Make system(3) and popen(3) use posix_spawn(3) internally
> After 1 week of reading POSIX and writing code, 2 weeks of coding and another 1.5 weeks of bugfixes I have successfully implemented posix_spawn in usage in system(3) and popen(3) internally.
Improvements in forking, threading, and signal code
> I am improving signaling code in the NetBSD kernel, covering corner cases with regression tests, and improving the documentation. I’ve been working at the level of sytems calls (syscalls): forking, threading, handling these with GDB, and tracing syscalls. Some work happens behind the scenes as I support the work of Michal Gorny on LLDB/ptrace features.
From Zero to NVMM
> Six months ago, I told myself I would write a small hypervisor for an old x86 AMD CPU I had. Just to learn more about virtualization, and see how far I could go alone on my spare time. Today, it turns out that I’ve gone as far as implementing a full, fast and flexible virtualization stack for NetBSD. I’d like to present here some aspects of it.
Increasing coverage of signal semantics in regression tests
> Kernel signal code is a complex maze, it’s very difficult to introduce non-trivial changes without regressions. Over the past month I worked on covering missing elementary scenarios involving the ptrace(2) API. Part of the new tests were marked as expected to success, however a number of them are expected to fail.
GSoC 2018 report: Kernel Address Sanitizer, Part 2
> The Kernel Address Sanitizer or KASAN is a fast and efficient memory error detector designed by developers at Google. It is heavily based on compiler optimization and has been very effective in reporting bugs in the Linux Kernel. The aim of my project is to build the NetBSD kernel with the KASAN and use it to find bugs and improve code quality in the kernel. This Sanitizer will help detect a lot of memory errors that otherwise would be hard to detect.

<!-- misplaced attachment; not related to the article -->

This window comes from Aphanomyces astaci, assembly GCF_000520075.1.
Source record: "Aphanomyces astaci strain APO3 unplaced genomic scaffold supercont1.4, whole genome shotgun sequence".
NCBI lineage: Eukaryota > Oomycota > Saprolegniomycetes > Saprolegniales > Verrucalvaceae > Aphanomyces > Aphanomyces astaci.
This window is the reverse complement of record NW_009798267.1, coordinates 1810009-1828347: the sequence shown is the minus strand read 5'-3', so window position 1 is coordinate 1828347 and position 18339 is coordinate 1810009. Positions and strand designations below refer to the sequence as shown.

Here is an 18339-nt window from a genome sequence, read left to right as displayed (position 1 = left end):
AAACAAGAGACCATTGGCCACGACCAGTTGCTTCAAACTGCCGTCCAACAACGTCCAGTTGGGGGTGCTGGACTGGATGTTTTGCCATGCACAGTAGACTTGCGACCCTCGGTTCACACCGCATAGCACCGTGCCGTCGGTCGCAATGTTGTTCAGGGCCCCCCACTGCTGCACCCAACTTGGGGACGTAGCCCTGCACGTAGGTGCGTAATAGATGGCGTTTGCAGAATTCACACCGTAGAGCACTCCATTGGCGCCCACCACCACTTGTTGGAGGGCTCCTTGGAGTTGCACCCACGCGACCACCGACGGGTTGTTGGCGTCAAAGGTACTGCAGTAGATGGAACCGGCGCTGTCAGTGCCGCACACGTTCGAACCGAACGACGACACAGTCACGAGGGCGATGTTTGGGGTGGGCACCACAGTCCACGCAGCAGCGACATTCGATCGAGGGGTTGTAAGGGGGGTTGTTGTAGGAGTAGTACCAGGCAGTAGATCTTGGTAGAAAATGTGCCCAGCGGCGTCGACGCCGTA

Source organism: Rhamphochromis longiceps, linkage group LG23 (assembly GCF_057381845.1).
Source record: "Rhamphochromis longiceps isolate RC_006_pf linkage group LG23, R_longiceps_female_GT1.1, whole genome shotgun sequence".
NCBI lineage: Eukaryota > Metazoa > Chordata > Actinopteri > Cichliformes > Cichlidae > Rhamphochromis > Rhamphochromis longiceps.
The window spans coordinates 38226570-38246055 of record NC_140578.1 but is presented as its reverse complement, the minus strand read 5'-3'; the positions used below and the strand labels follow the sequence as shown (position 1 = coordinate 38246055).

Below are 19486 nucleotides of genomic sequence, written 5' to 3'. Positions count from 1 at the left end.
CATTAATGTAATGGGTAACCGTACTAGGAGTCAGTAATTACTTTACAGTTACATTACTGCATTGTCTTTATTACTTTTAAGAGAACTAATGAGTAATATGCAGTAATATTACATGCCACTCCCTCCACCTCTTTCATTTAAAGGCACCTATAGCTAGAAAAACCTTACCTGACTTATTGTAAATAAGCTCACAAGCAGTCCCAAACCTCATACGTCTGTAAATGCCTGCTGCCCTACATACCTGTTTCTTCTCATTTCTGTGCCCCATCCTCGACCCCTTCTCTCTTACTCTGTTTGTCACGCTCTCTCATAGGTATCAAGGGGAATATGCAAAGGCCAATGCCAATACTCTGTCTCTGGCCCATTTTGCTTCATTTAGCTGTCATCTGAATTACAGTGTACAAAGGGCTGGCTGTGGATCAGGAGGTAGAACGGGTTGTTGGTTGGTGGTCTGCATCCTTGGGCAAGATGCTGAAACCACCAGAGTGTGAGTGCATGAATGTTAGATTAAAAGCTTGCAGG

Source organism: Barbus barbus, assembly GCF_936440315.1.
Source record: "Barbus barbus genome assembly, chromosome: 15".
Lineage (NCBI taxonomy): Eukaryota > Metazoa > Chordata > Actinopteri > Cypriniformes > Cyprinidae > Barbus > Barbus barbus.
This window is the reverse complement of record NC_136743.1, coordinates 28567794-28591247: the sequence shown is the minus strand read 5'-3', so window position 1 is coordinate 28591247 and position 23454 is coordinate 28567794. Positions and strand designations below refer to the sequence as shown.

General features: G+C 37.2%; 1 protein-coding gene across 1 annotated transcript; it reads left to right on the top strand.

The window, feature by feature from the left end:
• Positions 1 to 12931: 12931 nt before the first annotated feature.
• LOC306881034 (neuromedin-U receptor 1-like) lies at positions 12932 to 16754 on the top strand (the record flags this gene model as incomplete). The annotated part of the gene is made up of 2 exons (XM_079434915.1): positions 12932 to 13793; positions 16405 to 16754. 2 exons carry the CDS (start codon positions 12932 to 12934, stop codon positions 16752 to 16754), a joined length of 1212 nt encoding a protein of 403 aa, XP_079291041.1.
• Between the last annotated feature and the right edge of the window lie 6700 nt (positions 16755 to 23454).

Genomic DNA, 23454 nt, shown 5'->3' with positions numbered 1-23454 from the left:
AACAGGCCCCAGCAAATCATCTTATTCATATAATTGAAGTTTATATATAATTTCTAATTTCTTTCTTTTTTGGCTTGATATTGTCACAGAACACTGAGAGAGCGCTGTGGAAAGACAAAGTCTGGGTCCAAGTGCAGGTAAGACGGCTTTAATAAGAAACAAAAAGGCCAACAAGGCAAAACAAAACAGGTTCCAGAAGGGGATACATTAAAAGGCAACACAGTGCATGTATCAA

=?iso-8859-8-i?Q? Handling non-UTF-8 Hebrew email
> In the dark ages before Unicode, Hebrew used its own encodings which allowed typing both Latin and Hebrew letters: Windows-1255, ISO-8859-8. I speculate that people initially expected input to be written in reverse order (aka “visual order“), assuming that everything will display text left to right.
One year checkpoint and Thread Sanitizer update
> The past year has been started with bugfixes and the development of regression tests for ptrace(2) and related kernel features, as well as the continuation of bringing LLDB support and LLVM sanitizers (ASan + UBsan and partial TSan + Msan) to NetBSD.
Porting NetBSD to Allwinner H3 SoCs
> This is one of the first evbarm ports built from the ground up with device tree support, which helps us to use a single kernel config to support many different boards.
ptrace(2) tasks segment finished
> During this month I’ve finished the needed work in the base distribution in order to host fully featured LLDB. Currently the ptrace(2) interfaces in NetBSD are, in terms of features, closely related to FreeBSD and Linux.
NetBSD fully reproducible builds
> I did not think at the time it would take as long or be so difficult, so I did not keep a log of all the changes I needed to make. I was also not the only one working on this.
> Here’s is what we found that we needed to fix, how we chose to fix it and why, and where are we now. There are many reasons why two separate builds from the same sources can be different. Here’s an (incomplete) list:
Firefox 51 on sparc64 - we did not hit the wall yet
Life support continues for one more release.